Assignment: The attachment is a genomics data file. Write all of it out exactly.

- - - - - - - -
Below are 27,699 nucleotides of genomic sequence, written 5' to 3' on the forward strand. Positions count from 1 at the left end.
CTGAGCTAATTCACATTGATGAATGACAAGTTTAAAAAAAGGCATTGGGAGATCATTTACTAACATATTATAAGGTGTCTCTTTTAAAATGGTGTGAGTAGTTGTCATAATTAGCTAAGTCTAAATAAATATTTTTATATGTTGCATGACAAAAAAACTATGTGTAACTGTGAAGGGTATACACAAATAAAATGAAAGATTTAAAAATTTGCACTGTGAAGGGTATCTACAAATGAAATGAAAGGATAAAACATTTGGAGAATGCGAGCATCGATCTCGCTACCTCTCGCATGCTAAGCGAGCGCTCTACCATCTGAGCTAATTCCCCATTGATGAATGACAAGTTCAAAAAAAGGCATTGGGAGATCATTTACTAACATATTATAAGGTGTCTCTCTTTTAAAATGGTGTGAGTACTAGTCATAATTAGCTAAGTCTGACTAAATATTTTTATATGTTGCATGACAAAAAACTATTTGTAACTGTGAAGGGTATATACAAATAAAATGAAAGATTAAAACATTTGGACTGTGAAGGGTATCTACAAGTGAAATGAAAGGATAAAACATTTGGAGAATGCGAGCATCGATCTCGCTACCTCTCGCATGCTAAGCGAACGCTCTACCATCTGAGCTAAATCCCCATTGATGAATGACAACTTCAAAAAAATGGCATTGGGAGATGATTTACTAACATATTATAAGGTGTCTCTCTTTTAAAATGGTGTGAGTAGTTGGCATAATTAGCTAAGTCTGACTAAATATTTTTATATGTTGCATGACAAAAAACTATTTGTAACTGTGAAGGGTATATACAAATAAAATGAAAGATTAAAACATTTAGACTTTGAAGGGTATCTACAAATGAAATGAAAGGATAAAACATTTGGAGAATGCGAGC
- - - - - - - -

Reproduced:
Below are 27,699 nucleotides of genomic sequence, written 5' to 3' on the forward strand. Positions count from 1 at the left end.
CTGAGCTAATTCACATTGATGAATGACAAGTTTAAAAAAAGGCATTGGGAGATCATTTACTAACATATTATAAGGTGTCTCTTTTAAAATGGTGTGAGTAGTTGTCATAATTAGCTAAGTCTAAATAAATATTTTTATATGTTGCATGACAAAAAAACTATGTGTAACTGTGAAGGGTATACACAAATAAAATGAAAGATTTAAAAATTTGCACTGTGAAGGGTATCTACAAATGAAATGAAAGGATAAAACATTTGGAGAATGCGAGCATCGATCTCGCTACCTCTCGCATGCTAAGCGAGCGCTCTACCATCTGAGCTAATTCCCCATTGATGAATGACAAGTTCAAAAAAAGGCATTGGGAGATCATTTACTAACATATTATAAGGTGTCTCTCTTTTAAAATGGTGTGAGTACTAGTCATAATTAGCTAAGTCTGACTAAATATTTTTATATGTTGCATGACAAAAAACTATTTGTAACTGTGAAGGGTATATACAAATAAAATGAAAGATTAAAACATTTGGACTGTGAAGGGTATCTACAAGTGAAATGAAAGGATAAAACATTTGGAGAATGCGAGCATCGATCTCGCTACCTCTCGCATGCTAAGCGAACGCTCTACCATCTGAGCTAAATCCCCATTGATGAATGACAACTTCAAAAAAATGGCATTGGGAGATGATTTACTAACATATTATAAGGTGTCTCTCTTTTAAAATGGTGTGAGTAGTTGGCATAATTAGCTAAGTCTGACTAAATATTTTTATATGTTGCATGACAAAAAACTATTTGTAACTGTGAAGGGTATATACAAATAAAATGAAAGATTAAAACATTTAGACTTTGAAGGGTATCTACAAATGAAATGAAAGGATAAAACATTTGGAGAATGCGAGC